In this series I’m attempting to chronicle the fortunes of a single dynasty through the entire timeline of Crusader Kings II - which can last almost 500 years. Having selected the House of Cerdicing - the descendants of the Anglo-Saxon invaders of England, I will track every move, mistake and success of the dynasty's kings as they come and go.
In Part 1 the first five kings of the Petty Kingdom of Wessex came and went without much fanfare. Most succumbed to what seems to be a familial trait of catching deadly diseases. When we left off, King Ecgbert had just died after losing a civil war. With the count of Wessex running amok, who could hope to control them?
Ealhmund 825 - 888
At age 15, Ealhmund, son of Ecgbert, ascends to the throne. Due to his father’s inability to have more than one (living) son, the kingdom doesn’t split, leaving the young king with time to set things right. Smart, diplomatic and with a exceedingly dashing mustache, Ealhmund seems a cut above the rest of his dynasty. The king marries a Byzantine noblewoman and has barely time to bed her before he’s invading Cornwall.
After a year of fighting, Ealhmund conquers Cornwall and finally finishes what his ancestors started in the fifth century - driving the Celtic Britons from England. Not long after that Ealhmund’s first son, Uhtred, is born. With the entirety of southern Britain now under Wessex control, the king settles back to ruling. Infrastructure is improved, churches are built and levies reorganised. The king’s unwillingness to leave Winchester leads to some derision and the nickname “Ealhmund the fat” begins to spread among the nobility.
In 835 the Britons revolt. Ealhmund is forced to ride out to meet the rebels in a suit of armour a few sizes larger than the one he wore in 830. He barely has time to gather his troops before news reaches him that Mercia, the Anglo-Saxon kingdom to the North, has joined the Britons. A Mercian army streams down into Wessex, met head-on by Ealhmund’s forces. The king, still in his twenties, fights in the vanguard and routs the enemy army completely. The rebels in Cornwall are dispatched just as quickly. Once again Ealhmund retires to Winchester, another war well won.
Rumours over the king’s recalcitrance are answered in 837 when a proclamation is issued, taking all the kingdom’s nobles aback: King Ealhmund has switched the inheritance laws of the country back to primogeniture. Mere days after the decree is nailed to church doors across the land, the counts deliver an ultimatum to the king. Ealhmund, more than aware of his father’s spinelessness, rejects it out of hand.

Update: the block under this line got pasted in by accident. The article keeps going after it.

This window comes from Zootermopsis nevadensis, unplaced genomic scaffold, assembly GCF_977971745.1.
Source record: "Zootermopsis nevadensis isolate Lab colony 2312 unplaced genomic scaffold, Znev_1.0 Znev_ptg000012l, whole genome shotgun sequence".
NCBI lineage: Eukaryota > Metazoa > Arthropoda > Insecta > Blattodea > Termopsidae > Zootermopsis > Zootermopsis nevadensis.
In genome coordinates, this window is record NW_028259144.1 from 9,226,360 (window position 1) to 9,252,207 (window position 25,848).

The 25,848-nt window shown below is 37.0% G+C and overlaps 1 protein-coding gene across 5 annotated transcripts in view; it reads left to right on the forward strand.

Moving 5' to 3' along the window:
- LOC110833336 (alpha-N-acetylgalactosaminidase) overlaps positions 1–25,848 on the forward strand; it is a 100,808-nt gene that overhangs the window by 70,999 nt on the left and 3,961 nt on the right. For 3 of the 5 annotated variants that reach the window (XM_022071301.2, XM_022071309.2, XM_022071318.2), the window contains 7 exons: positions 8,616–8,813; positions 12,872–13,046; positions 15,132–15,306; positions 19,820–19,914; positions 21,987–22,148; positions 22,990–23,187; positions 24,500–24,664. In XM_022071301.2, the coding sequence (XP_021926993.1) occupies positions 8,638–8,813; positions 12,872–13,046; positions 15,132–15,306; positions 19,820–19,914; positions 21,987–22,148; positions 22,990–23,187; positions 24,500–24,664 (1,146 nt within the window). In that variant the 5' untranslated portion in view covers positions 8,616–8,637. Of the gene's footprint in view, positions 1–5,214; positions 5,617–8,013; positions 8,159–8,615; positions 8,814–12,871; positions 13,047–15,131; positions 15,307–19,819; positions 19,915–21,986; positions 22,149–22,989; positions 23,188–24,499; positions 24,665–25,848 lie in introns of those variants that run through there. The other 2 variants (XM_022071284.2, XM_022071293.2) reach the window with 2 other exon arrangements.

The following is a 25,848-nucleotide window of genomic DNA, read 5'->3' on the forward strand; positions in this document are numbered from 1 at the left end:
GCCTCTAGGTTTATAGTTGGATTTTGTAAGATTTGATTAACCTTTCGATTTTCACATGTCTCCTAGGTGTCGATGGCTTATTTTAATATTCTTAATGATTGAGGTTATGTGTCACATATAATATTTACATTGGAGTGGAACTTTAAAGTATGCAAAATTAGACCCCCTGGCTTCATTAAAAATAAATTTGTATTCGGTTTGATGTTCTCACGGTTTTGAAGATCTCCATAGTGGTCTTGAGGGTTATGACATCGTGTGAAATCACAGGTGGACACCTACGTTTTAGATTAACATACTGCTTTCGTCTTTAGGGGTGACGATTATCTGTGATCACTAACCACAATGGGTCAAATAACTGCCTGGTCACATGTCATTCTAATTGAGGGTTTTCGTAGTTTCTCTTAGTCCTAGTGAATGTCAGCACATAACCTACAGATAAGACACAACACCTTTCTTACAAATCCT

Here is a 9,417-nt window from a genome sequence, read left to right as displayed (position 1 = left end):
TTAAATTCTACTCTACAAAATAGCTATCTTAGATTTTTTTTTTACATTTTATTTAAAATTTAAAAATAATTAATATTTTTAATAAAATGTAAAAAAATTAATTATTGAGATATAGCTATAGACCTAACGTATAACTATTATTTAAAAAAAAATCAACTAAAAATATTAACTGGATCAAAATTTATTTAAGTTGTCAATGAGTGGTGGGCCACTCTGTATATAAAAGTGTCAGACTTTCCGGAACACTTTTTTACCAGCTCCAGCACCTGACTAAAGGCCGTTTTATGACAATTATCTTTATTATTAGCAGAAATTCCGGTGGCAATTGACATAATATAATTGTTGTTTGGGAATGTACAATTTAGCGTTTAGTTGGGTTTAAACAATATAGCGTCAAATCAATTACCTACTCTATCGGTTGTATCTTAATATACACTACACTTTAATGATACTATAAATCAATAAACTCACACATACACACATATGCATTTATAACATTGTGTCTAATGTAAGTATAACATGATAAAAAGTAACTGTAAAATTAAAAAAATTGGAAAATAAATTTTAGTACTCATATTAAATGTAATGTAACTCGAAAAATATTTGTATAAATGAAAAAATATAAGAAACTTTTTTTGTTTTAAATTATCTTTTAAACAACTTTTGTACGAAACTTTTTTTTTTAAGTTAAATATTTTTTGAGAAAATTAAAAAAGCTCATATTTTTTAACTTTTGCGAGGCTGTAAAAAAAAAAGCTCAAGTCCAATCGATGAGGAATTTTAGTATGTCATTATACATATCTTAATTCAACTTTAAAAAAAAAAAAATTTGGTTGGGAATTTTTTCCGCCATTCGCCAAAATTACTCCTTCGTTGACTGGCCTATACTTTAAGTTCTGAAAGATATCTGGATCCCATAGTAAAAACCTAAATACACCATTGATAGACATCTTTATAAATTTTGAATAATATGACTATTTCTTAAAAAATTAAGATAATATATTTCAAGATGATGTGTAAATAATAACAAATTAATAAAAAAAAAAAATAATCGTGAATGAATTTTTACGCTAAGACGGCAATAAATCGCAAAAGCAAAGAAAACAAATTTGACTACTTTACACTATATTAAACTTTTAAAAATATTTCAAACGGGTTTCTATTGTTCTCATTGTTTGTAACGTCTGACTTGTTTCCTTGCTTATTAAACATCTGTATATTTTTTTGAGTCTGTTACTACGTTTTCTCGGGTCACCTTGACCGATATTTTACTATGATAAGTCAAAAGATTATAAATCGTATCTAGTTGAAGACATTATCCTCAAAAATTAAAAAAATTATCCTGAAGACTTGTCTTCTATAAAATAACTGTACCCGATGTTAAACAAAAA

The second Wessex gavelkind civil war is a bloody affair. Both Northumbria and Mercia are called into it. The petty kingdom of Essex also tries to steal Kent while Ealhmund’s forces are tied up. The king’s personal army smashes the forces from the north before rounding on the rebel armies, routing them in a grim battle across the river Thames. The rebel counts of Sussex, Dorset and Wiltshire are killed. The ringleaders culled, the civil war dissipates and a white peace is signed in 839.
Ealhmund turns his bloodied veteran army to face Essex and forces the smaller kingdom to its knees in a series of hit-and-run battles. With manpower drained, the war ends in a white peace in 843. Ealhmund has no time to relax, though, as the petty kingdom of Hwice - modern day Somerset - demands control of Wiltshire and declares war. Thankfully it's small armies are no match for the Wessex levies and the war is won.
With the country at war for almost seven years, Ealhmund’s manpower (and his treasury) is running low. The nobles of Wessex return again to Winchester’s gates in 846, demanding the inheritance laws be changed back to gavelkind. Reluctantly, the king agrees. Wessex spends the next few years in peace, though the gossip the king cannot sire any more heirs remains on people’s lips. Gloucester, the county owned by Hwice, is conquered in 864. The count of Gloucester is found plotting the murder of Ealhmund’s son Uhtred and is put to death.